Account of a most surprizing savage girl
Most surprizing Savage Girl,
An Account of a surprising savage Girl.
ONE evening, in the month of September 1731, a girl nine or ten years old, being pressed, as it would seem, by thirst, entered about the twilight into Songi, a village four or five leagues south of Chalons in Champagne, a province in France. She had nothing on her feet, her body was covered with rags and skins, her hair with a gourd leaf, and her face and hands were as black as a negroe's. She was armed with a short baton, thicker at one end than the other, very like a club. Those who first observed her, took to their heels, crying out, There is the devil. And, indeed, her dress and colour might well suggest this idea to the country people, and happiest were they who could soonest secure their doors and windows; but one of them, thinking that the devil was afraid of dogs, set loose upon her a bull dog with an iron collar. The little savage, seeing him advance in a fury, kept her ground without flinching, and grasped her little club with both hands, stretched herself to one side, in order to give greater scope to her blow. Perceiving the dog within her reach, she discharged such a terrible blow on his head as laid him dead at her feet. Elated with her victory, she jumped several times over the dead carcase of the dog. Then she tried to open a door, which not being able to effect, she ran back into the country, towards a river, and mounting a tree, fell fast asleep.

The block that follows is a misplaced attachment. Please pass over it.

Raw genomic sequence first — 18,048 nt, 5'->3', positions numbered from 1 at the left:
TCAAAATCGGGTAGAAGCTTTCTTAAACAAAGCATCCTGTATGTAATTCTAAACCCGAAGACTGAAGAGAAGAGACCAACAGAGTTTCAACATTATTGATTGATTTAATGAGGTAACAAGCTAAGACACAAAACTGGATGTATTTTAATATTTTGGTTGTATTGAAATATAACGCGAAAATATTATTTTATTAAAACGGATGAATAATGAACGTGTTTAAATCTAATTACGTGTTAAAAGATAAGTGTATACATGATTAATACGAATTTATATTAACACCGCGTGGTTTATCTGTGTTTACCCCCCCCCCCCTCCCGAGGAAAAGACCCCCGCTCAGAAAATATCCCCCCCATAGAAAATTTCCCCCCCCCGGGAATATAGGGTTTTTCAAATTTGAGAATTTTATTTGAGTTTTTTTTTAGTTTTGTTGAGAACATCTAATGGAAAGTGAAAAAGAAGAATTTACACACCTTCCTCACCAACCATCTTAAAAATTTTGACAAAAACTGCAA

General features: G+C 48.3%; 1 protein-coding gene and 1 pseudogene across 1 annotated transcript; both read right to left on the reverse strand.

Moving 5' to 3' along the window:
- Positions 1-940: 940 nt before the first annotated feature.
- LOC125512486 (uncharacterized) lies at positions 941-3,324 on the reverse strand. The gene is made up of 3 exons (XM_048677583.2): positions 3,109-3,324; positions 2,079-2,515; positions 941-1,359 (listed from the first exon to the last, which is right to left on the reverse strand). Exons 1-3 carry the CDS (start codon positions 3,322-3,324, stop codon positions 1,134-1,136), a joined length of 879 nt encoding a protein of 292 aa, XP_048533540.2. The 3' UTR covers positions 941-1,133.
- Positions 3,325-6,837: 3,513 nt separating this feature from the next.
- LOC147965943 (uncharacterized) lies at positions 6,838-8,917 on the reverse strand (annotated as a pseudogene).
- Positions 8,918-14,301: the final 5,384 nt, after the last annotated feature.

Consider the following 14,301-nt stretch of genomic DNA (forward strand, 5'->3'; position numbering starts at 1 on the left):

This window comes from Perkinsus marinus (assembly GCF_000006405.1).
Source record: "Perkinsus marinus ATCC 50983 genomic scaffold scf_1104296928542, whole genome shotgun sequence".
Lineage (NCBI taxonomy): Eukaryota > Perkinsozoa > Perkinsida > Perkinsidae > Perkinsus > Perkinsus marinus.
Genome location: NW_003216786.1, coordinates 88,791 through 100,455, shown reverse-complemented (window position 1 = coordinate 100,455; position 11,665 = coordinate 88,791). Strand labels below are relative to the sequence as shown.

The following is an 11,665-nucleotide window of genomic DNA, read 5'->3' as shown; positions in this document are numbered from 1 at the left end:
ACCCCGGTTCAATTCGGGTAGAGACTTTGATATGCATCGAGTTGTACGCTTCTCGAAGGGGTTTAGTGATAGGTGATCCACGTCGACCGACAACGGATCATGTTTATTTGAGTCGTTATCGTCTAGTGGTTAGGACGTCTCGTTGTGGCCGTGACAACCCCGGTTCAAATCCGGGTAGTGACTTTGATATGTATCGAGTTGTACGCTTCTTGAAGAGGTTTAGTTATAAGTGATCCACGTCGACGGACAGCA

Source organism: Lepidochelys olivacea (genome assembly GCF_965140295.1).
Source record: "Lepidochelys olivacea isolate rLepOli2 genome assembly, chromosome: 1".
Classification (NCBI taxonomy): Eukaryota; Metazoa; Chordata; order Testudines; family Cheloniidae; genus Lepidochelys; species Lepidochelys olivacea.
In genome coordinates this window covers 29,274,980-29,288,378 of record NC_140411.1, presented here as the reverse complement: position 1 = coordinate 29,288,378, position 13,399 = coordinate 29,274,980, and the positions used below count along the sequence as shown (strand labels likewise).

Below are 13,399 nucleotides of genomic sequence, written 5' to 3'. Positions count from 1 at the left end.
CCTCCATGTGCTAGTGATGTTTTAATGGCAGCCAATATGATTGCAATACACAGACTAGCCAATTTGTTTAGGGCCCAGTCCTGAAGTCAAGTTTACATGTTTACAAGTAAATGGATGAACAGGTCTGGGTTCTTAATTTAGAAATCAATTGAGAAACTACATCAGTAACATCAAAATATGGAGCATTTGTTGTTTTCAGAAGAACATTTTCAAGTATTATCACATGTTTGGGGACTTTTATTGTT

A French nobleman happened to be then at his country house of Songi, where, having heard various accounts of the little savage that had appeared on his grounds, he gave orders to catch her; and particularly to the shepherd, who had discovered her first in a vineyard.
One of the country people, by a very simple thought, but which was attributed to his great knowledge of the manners and customs of savages, conjectured that she was thirsty, and advised to place a pitcher full of water at the foot of the tree in which she was sitting, she, after looking sharply around, to see whether any body observed her, came down, and went to drink at the pitcher, plunging her chin into the water; but something having startled her, she regained the top of the tree before they had time to apprehend her. This first stratagem having failed, the same person again advised to place a woman and some children near the tree, because savages commonly are not so shy of them as of men? and he bade them, above all, show her a friendly air, and a smiling countenance. His directions were complied with; a woman, with a child in her arms, came walking near the tree, carrying different sorts of roots and two fishes in her hands, which she held out to the savage, who, desirous to have them, descended a branch or two, but went back again. The woman still continued her invitation with an affable, pleasant countenance, accompanied with all possible signs of friendship, such as laying her hand upon her breast, as if to assure her that she loved her, and would do her no harm; the savage was at last emboldened to come down the tree; and receive the roots and fishes; but the woman enticing her from the tree, by retiring insensibly, gave time to the men who were lying in wait for her, to advance and seize her. She never mentioned any thing of the grief and anxiety she felt on being taken, nor of the efforts she made to escape; but we may easily imagine both. The shepherd, and the rest who had caught and brought her to the castle, carried her first into the kitchen, till M. d'Epinoy should be informed of her arrival. The first thing there that appeared to draw her attention, was some fowls which the cook was dressing; at these she flew with such amazing agility, that the astonished cook beheld one in her teeth before he imagined she had reached it. M. d'Epinoy arriving in the mean time, and seeing what she was eating, caused to give her an unskinned rabbit; she instantly stripped off the skin, and devoured it,